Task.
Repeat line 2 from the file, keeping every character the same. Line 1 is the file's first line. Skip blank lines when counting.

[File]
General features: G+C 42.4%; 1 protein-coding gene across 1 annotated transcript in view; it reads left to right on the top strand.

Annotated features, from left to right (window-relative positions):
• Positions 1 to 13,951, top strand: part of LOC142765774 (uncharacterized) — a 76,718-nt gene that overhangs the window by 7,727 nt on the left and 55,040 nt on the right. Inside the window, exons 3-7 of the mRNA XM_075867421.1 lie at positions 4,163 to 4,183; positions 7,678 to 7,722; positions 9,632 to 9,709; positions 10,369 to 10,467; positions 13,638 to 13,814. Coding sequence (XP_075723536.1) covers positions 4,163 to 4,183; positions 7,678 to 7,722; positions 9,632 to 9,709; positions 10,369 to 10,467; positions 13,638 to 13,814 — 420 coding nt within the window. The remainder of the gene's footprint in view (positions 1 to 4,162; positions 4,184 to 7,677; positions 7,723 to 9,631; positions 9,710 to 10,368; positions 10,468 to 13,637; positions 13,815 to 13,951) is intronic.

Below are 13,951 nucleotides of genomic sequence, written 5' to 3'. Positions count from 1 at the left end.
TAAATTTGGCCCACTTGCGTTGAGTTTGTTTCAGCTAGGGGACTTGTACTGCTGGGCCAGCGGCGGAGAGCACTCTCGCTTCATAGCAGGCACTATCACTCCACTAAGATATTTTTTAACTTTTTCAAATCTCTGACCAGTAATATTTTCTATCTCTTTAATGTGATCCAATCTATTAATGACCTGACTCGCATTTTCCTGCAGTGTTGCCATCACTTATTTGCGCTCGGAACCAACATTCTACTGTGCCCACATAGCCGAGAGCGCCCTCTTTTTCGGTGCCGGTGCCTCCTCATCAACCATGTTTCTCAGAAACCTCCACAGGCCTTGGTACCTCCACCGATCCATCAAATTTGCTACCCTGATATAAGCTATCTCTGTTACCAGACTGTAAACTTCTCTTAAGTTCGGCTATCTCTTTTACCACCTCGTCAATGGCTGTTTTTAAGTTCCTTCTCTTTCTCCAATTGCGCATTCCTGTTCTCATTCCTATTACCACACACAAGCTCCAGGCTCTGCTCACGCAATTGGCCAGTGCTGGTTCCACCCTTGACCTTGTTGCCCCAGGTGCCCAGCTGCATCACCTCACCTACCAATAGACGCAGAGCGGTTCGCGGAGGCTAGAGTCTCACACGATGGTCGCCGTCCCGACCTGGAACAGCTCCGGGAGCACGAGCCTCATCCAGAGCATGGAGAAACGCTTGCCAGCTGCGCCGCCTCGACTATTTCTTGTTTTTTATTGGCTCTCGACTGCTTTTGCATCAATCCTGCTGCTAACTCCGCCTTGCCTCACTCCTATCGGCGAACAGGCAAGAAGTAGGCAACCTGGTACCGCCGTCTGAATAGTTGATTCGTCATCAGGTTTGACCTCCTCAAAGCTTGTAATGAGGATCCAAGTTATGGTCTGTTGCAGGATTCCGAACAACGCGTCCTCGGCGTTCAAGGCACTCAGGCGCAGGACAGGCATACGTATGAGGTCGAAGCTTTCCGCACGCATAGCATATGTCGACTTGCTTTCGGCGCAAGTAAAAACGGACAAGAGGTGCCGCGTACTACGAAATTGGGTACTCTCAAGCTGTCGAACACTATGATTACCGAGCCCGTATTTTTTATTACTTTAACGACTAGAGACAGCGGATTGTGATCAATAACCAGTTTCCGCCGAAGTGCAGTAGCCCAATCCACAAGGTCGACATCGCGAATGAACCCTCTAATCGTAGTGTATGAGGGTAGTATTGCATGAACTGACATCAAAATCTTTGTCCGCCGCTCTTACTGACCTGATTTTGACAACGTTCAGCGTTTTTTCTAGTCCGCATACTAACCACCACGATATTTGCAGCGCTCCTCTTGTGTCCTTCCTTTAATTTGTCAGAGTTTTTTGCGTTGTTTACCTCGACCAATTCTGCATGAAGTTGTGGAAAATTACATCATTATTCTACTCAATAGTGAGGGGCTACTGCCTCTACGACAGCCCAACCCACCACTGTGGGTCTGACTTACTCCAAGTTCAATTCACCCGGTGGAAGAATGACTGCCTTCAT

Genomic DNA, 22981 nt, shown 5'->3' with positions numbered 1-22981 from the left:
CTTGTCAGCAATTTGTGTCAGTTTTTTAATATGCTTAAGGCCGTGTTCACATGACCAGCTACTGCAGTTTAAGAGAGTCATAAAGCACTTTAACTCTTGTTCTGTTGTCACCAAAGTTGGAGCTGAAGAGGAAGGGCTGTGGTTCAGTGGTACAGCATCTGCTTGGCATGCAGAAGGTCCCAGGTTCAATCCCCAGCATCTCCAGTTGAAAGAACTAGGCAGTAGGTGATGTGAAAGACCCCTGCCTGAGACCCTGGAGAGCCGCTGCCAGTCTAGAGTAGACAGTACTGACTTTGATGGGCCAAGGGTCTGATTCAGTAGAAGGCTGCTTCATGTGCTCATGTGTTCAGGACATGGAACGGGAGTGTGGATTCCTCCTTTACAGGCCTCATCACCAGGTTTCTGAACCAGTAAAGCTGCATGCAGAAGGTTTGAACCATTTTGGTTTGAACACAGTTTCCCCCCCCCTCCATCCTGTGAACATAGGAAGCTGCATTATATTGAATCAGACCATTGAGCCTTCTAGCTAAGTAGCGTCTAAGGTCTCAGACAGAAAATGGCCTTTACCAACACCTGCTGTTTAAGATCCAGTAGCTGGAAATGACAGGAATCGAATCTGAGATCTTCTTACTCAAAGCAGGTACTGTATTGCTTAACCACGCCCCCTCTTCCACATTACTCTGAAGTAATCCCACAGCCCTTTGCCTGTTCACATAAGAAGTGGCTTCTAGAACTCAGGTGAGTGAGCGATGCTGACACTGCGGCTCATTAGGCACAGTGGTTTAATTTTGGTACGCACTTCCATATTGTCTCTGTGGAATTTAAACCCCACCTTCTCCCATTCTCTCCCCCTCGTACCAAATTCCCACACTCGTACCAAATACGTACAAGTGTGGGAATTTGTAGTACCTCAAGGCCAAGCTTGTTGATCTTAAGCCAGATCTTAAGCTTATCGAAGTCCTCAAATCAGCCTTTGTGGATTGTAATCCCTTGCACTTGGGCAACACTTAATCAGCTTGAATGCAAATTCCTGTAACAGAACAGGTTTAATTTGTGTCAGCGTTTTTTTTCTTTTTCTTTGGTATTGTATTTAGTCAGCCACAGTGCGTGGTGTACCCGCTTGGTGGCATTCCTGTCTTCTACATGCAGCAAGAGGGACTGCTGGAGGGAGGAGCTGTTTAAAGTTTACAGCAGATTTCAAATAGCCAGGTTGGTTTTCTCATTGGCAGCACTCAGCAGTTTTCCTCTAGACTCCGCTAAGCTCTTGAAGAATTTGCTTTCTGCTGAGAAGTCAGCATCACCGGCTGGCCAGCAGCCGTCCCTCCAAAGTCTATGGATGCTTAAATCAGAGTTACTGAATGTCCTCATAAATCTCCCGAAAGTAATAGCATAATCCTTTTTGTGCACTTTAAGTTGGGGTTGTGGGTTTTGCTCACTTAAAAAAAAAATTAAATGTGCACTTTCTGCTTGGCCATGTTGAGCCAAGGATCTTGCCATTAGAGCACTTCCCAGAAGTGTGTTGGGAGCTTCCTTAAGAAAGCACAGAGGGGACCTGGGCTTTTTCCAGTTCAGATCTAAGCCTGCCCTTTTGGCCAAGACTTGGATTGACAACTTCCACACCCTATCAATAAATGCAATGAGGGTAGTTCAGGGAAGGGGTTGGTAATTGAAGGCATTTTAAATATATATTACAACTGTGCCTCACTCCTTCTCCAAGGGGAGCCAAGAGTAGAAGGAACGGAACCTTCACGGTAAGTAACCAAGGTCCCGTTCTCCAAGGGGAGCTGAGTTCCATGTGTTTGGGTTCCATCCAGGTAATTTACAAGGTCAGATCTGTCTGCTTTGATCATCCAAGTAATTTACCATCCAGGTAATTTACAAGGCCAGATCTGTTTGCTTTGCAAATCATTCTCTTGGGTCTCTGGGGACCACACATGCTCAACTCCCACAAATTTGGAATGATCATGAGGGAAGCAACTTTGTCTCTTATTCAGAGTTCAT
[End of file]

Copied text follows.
Annotated features, from left to right (window-relative positions):